Dominic was carried to Meda, where he died five days afterwards.
According to Dominican tradition Peter often conversed with the saints, including the virgin martyrs Catherine, Agnes and Cecilia.
Once, when preaching to a vast crowd under the burning sun, the heretics challenged him to procure shade for his listeners. As he prayed, a cloud overshadowed the audience.
Peter's body was carried to Milan and laid in the Church of Sant'Eustorgio, where an ornate mausoleum, the work of Balduccio Pisano, was erected to his memory. Since the eighteenth century this has been located in the Portinari Chapel.
Many miracles were attributed to him while alive, and even more after his martyrdom.
Peter was canonized by Pope Innocent IV on March 9, 1253, the fastest canonization in papal history. St Peter the Martyr's feast day is 6 April although his Dominican brothers celebrate it on 4 June. From 1586, when the feast day was inserted in the General Roman Calendar, to 1969, when it was removed on the grounds of the limited importance now attached to the saint internationally, the celebration was on 29 April. (6 April, his death date, was not used because it would too often conflict with the Easter Triduum.) The Church of Santa Maria Antiqua in Verona is co-entitled to him.
Carino, the assassin, later repented and confessed his crime. He converted to the Catholic church and eventually became a lay brother in the Dominican convent of Forlì. He is the subject of a local cult as Blessed Carino of Balsamo.
The sculptures on the great door of S. Anastasia, the Dominican Church in Verona, represent scenes from the life of St. Peter Martyr.
Madonna and Child with St Peter Martyr, by Lorenzo Lotto
The Assassination of Saint Peter Martyr, by Giovanni Bellini.
The fire miracle of Saint Peter Martyr by Antonio Vivarini.
Tomb in Basilica of Sant'Eustorgio, Milan
Peter of Verona's corpse is moved from Basilica of San Simpliciano to Basilica of Sant'Eustorgio.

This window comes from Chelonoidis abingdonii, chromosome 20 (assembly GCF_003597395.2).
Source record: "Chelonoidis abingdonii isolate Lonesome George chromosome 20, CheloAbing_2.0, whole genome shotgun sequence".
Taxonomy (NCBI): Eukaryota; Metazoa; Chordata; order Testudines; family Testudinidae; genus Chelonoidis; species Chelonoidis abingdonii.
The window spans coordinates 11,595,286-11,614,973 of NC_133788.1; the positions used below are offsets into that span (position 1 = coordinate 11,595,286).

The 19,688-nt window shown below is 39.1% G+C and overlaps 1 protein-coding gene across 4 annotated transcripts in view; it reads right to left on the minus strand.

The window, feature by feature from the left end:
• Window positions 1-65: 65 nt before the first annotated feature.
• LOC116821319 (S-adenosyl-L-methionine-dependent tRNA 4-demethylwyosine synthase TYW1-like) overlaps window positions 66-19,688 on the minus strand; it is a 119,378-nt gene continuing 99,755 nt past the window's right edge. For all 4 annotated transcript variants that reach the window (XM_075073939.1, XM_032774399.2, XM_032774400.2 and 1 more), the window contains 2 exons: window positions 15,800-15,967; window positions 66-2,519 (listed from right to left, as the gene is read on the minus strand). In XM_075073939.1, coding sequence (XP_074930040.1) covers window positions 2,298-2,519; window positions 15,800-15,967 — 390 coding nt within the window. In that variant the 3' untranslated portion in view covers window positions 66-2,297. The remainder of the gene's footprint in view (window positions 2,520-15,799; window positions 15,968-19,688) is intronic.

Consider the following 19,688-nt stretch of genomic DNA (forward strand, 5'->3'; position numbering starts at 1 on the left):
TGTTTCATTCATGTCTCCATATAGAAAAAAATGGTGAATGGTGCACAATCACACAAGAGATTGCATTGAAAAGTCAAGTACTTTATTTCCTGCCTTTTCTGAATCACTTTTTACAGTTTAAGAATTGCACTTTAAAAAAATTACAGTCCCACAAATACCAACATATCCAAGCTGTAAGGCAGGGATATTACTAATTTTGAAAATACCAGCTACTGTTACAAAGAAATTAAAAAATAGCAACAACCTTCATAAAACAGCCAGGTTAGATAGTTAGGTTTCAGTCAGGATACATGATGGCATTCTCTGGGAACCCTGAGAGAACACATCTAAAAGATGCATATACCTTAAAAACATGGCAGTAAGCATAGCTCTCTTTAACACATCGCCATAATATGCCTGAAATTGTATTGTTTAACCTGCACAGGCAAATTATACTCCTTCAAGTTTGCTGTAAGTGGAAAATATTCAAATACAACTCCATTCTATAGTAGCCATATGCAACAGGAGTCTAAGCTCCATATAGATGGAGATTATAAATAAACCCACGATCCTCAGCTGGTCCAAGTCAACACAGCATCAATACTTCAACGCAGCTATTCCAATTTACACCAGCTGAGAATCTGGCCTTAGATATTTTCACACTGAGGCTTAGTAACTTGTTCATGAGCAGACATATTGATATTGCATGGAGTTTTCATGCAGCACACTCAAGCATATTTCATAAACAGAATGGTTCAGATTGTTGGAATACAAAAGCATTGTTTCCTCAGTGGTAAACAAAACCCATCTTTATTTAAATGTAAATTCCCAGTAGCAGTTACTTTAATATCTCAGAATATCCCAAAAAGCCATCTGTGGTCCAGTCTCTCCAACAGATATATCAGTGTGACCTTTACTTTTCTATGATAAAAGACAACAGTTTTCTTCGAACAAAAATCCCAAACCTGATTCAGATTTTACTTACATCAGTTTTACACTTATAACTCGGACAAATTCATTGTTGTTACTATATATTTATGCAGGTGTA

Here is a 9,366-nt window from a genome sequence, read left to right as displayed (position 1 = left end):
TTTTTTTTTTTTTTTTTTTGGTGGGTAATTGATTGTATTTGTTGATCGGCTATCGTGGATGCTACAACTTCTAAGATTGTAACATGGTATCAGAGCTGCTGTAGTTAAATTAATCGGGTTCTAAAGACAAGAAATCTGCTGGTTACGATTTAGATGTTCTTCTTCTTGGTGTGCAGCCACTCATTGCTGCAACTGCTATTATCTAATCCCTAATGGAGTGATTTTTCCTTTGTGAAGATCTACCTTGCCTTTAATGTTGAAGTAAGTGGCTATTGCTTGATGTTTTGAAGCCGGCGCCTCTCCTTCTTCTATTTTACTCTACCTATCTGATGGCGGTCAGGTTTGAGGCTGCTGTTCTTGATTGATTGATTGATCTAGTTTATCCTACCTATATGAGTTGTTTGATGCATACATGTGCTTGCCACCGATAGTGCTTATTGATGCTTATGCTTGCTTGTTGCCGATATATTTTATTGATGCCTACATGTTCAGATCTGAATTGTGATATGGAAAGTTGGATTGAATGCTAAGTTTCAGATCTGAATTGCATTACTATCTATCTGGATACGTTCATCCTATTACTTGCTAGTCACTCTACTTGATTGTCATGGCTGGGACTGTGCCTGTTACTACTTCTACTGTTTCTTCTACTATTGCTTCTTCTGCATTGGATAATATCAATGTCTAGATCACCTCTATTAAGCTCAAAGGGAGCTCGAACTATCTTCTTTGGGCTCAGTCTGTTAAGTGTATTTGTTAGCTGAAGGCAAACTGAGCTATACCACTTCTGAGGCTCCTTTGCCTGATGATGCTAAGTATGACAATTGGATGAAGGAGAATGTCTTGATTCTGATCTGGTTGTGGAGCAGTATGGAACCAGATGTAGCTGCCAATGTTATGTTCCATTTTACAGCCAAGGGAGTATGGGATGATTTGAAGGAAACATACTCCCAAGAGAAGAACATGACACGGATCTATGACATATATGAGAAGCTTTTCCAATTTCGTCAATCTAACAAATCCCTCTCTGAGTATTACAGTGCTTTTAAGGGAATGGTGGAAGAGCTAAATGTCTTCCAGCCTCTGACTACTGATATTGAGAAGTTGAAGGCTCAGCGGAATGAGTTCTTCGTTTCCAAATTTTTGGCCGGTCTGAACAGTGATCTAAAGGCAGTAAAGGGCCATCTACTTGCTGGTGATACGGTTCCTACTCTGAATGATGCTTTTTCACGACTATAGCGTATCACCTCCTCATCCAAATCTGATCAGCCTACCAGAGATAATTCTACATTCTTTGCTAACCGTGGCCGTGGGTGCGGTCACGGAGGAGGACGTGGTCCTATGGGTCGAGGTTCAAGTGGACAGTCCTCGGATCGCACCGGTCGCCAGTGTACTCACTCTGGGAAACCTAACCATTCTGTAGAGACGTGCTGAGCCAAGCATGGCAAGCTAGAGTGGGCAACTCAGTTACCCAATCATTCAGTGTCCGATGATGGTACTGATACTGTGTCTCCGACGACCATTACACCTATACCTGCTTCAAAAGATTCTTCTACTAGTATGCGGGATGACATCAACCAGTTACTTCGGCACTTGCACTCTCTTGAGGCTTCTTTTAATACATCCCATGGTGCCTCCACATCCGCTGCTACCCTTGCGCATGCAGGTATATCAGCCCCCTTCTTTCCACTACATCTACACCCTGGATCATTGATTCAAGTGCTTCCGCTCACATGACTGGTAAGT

Friar Angelo Ferretti as Saint Peter Martyr, by Lorenzo Lotto
- ^ "Saint Peter of Verona", Dominican Shrine of St. Jude
- ^ a b c d Allaria, Anthony. "St. Peter of Verona." The Catholic Encyclopedia. Vol. 11. New York: Robert Appleton Company, 1911. 6 May 2013
- ^ a b Henry Charles Lea, A History of the Inquisition of the Middle Ages (Macmillan, 1887), 215.
- ^ a b "St. Peter of Verona", Dominican Sisters of St. Cecilia Archived 2012-10-25 at the Wayback Machine
- ^ Donald Prudlo, The martyred inquisitor: the life and cult of Peter of Verona (Aldershot: Ashgate Publishing, 2008), p. 81, esp. note 35.
- ^ Martyrologium Romanum (Libreria Editrice Vaticana 2001 ISBN 88-209-7210-7)
- ^ Dominican Ordo, The Dominican Friars of the Province of St. Albert the Great Archived 2004-10-13 at the Wayback Machine
- ^ Calendarium Romanum (Libreria Editrice Vaticana 1969), p. 121
- ^ Donald Prudlo, The martyred inquisitor: the life and cult of Peter of Verona (Aldershot: Ashgate Publishing, 2008), p. 84, note 53.
- ^ Benigni, Umberto. "Verona." The Catholic Encyclopedia. Vol. 15. New York: Robert Appleton Company, 1912. 6 May 2013
- Dondaine, Fr. Antoine, O.P. "Saint Pierre Martyr" Archivum Fratrum Praedicatorum 23 (1953): 66-162.
- Prudlo, Donald. The Martyred Inquisitor: The Life and Cult of Peter of Verona (+1252). Aldershot: Ashgate Press, 2008.
- Prudlo, Donald. "The Assassin-Saint: The Life and Cult of Carino of Balsamo", Catholic Historical Review, 94 (2008): 1-21.